Just about to head out to Premier for the Unbelievable programs, and then back to Heathrow and the flight across Africa to JoBurg. Saw a post in a quick run through my RSS feeds that made me go, “You’re kidding, right?” Unfortunately, it doesn’t look like Steve Hays is kidding. Steve has suggested that Caner’s recent attempt to have one of my videos exposing his lies and misrepresentations taken down is in contradiction to Rich Pierce’s recent post regarding the wholesale posting of entire presentations on YouTube. It is difficult for me to see how Steve cannot see his category error, but allow me to make it plain.
First, I wish we lived in a perfect world where A&O was simply the extension of a single local church that would have sufficient resources to support the ministry all alone. That would be great. In a perfect world. But that is not our context. We have financial needs, and I would dare anyone to show me any major ministry out there that says less about fundraising and spends less time on the topic than we do. In any case, when we do major events, say, like the Bart Ehrman debate a few years ago, there is a tremendous amount of cost involved. In that case, we partnered with another ministry, and hence they provided a lot of the input. In other instances, we are the ones shouldering all the costs of cameras and production and editing—things which you may not see, but which have to take place anyway. I have often walked into Rich’s office and found him laboring in front of video production software, attempting to meld together a meaningful and useful presentation from one of my debates. It doesn’t just happen. I wish we could simply throw every single thing I do up on the web for everyone to use and enjoy. But there is a simple reality: if we did that all the time (we surely do it often enough!) we would not be able to continue doing what we are doing. Hence, when folks come along, purchase a hard-fought piece of material from our webstore, and then turn right around and post it, they are saying, “I know better than you.” Or, worse, they are saying, “I don’t want you to be able to do this anymore, so I will do all in my power to make sure you must stop.”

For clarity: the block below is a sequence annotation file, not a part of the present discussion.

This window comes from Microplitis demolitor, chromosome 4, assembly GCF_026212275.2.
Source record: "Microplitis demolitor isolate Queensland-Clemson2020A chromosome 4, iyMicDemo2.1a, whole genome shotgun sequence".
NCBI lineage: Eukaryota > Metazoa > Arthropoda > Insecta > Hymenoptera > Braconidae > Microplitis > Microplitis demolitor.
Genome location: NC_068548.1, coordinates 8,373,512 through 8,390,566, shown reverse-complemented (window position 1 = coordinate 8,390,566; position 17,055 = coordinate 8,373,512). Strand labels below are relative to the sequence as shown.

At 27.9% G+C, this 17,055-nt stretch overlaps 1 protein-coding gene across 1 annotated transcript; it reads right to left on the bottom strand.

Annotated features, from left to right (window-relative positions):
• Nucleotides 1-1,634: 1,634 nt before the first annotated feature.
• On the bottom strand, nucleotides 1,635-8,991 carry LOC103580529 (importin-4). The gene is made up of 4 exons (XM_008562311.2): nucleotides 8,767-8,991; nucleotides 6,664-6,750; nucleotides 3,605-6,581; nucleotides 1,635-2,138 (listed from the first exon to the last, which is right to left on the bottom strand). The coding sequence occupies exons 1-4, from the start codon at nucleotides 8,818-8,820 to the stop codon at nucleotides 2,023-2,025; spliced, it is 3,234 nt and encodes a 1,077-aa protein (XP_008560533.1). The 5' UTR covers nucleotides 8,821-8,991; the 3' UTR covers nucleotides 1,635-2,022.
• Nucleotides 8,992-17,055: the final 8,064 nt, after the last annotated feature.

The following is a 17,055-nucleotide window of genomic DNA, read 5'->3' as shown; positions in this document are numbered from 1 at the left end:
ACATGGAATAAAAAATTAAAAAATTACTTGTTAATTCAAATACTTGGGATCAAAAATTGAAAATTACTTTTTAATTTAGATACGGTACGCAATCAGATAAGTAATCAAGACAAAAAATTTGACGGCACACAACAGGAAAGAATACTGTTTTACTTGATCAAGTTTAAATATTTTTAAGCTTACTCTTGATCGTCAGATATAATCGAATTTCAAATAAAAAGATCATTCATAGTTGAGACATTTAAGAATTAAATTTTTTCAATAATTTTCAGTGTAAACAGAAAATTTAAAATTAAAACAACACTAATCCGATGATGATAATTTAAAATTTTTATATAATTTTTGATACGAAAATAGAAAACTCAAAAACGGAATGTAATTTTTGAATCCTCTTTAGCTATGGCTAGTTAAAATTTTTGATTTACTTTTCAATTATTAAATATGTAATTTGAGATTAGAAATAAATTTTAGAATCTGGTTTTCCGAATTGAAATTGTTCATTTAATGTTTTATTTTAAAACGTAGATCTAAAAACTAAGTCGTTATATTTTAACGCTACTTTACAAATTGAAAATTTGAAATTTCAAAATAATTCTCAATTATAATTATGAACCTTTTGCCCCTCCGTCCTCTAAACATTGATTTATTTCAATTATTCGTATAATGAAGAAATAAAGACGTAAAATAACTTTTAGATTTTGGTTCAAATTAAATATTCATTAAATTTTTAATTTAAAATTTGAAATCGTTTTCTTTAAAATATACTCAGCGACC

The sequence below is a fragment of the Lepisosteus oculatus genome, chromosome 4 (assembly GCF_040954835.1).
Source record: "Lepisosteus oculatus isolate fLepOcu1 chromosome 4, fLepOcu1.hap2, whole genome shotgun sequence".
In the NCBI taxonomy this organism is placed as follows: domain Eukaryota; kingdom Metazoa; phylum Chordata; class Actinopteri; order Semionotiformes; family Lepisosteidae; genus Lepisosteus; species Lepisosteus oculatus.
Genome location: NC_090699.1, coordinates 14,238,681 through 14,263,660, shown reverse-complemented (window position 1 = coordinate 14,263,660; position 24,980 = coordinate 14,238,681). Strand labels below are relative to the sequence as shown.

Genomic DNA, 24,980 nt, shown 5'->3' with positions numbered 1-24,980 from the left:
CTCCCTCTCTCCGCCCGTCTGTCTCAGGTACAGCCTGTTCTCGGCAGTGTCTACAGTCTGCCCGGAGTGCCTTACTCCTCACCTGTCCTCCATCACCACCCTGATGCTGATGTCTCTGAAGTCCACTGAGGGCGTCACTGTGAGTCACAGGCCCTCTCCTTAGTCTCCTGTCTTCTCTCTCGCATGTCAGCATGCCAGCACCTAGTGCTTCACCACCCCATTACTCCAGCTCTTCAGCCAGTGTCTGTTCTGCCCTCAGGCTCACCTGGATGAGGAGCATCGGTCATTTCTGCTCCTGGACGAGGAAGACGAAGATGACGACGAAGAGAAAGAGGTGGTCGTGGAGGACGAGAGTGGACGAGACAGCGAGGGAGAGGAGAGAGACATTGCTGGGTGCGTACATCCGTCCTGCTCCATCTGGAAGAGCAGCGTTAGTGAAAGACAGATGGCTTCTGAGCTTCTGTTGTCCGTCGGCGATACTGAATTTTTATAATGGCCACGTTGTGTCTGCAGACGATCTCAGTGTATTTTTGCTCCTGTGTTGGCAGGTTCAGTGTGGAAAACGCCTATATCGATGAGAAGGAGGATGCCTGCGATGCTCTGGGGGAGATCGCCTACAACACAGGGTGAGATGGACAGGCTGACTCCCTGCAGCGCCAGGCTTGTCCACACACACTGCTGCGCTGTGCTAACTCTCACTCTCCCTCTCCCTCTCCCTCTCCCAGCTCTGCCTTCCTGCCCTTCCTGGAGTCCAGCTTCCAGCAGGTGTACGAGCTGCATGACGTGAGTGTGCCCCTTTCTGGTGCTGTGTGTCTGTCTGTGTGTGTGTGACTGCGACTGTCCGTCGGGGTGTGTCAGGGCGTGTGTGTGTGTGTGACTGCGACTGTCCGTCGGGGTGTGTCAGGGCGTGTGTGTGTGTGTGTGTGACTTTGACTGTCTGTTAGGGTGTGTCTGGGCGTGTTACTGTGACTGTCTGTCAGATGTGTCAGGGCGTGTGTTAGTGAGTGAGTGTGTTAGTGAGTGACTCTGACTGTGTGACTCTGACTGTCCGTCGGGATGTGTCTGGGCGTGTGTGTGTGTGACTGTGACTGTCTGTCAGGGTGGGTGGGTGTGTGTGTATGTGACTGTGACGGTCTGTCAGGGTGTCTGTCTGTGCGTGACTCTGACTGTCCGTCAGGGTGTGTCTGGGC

Secondly, there is an obvious difference between a ten minute video of portions of Ergun Caner’s presentation at an apologetics conference and the posting of an entire presentation purchased on the web. Obviously, I did not simply repost Caner’s talk. I interacted with it, providing criticism and correction. I only posted what was necessary to establish that Caner had made these claims as part of his regular presentation, in response to the assertion that Caner simply made “misstatements” once in a while. This is called fair use. It is necessary to be able to criticize, correct, and interact. On the other hand, those taking entire debates, presentations, talks, etc., and posting them on the web, having purchased them elsewhere, are not criticizing, interacting, or doing anything other than attempting to get hits on their own pages or channels. There is nothing of “fair use” in such activities. It is nothing more than a statement, “I do not honor the work that went into this—I wish to make it my own without doing the work it takes to produce it.”
How anyone can miss that distinction is beyond me, frankly.